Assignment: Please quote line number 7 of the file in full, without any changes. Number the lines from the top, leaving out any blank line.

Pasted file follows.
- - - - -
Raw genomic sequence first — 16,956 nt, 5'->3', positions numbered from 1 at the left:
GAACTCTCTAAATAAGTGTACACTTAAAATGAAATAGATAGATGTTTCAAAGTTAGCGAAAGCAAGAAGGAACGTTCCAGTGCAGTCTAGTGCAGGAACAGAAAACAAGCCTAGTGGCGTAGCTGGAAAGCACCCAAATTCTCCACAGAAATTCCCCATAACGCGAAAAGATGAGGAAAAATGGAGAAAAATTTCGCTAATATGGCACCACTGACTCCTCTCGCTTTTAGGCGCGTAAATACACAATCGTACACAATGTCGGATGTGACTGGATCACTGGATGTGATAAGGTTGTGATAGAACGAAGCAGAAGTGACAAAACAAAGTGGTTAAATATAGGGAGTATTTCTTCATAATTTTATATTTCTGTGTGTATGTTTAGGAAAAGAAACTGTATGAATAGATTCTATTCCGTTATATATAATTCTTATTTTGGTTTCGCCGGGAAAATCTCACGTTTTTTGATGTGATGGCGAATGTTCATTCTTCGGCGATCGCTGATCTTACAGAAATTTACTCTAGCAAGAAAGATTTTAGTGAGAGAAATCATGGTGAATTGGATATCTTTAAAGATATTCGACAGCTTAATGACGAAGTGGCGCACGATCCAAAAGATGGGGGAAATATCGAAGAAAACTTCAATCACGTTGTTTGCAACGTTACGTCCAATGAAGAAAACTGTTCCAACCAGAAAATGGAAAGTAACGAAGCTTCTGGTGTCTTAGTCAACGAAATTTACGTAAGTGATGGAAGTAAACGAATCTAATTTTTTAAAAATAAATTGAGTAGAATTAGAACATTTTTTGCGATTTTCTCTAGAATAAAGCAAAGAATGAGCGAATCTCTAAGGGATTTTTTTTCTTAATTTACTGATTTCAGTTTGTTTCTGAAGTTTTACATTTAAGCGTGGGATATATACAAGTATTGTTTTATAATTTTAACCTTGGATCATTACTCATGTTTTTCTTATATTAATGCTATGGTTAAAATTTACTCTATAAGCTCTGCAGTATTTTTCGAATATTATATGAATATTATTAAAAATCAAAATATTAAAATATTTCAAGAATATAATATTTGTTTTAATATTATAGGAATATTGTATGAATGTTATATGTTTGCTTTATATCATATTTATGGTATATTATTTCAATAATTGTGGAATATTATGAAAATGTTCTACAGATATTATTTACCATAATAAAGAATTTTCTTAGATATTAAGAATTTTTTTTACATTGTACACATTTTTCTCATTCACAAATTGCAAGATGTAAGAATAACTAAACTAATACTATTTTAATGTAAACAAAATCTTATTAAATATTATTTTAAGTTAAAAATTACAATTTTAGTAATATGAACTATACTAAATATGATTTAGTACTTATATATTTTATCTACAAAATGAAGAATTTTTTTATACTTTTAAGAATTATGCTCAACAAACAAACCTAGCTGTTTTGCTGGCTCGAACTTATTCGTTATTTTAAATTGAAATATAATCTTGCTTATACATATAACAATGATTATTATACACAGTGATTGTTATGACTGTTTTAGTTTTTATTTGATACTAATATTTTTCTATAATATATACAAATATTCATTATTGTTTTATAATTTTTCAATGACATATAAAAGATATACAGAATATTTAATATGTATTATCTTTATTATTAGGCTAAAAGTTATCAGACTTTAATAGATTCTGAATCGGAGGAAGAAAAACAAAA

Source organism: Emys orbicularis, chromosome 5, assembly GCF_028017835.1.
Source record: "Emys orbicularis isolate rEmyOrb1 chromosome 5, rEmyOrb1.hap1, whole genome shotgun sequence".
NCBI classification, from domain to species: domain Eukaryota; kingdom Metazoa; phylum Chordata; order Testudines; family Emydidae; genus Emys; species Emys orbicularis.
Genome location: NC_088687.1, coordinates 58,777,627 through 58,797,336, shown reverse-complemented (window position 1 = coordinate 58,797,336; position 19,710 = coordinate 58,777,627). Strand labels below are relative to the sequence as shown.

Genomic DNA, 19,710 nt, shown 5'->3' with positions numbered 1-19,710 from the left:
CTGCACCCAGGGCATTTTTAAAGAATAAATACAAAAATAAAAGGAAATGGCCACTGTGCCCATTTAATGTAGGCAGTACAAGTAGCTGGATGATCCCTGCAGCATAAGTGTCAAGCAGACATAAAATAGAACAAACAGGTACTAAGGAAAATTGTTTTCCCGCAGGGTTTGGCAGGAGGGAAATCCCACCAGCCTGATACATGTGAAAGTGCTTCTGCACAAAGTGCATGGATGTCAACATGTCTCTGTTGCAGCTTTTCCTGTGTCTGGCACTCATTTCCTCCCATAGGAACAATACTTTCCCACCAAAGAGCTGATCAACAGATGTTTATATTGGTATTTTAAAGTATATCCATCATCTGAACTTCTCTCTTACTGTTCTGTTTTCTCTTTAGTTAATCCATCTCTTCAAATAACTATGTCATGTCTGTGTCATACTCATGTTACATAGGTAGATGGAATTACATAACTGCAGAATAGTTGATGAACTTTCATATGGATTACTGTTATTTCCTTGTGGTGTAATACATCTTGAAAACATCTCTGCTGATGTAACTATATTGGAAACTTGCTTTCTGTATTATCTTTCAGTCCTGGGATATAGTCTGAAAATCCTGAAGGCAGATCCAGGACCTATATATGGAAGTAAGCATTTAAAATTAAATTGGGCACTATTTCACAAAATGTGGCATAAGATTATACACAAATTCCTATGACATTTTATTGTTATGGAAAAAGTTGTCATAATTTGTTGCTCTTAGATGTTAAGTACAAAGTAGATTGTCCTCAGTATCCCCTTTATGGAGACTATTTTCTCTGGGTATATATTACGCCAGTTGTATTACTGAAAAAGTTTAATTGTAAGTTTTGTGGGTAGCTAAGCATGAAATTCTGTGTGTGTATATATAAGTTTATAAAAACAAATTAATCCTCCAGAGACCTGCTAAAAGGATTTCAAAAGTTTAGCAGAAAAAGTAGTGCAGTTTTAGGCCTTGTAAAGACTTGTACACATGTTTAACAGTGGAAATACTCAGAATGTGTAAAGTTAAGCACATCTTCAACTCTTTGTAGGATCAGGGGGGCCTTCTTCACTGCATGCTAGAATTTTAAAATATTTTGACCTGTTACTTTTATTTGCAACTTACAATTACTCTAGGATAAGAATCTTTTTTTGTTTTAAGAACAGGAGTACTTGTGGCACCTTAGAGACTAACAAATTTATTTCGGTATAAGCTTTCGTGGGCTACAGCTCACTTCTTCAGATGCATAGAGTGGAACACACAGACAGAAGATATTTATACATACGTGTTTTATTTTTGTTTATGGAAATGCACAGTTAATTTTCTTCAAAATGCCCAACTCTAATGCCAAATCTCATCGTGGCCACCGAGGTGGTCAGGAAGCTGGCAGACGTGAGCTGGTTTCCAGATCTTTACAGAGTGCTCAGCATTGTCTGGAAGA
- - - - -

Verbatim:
Genomic DNA, 19,710 nt, shown 5'->3' with positions numbered 1-19,710 from the left: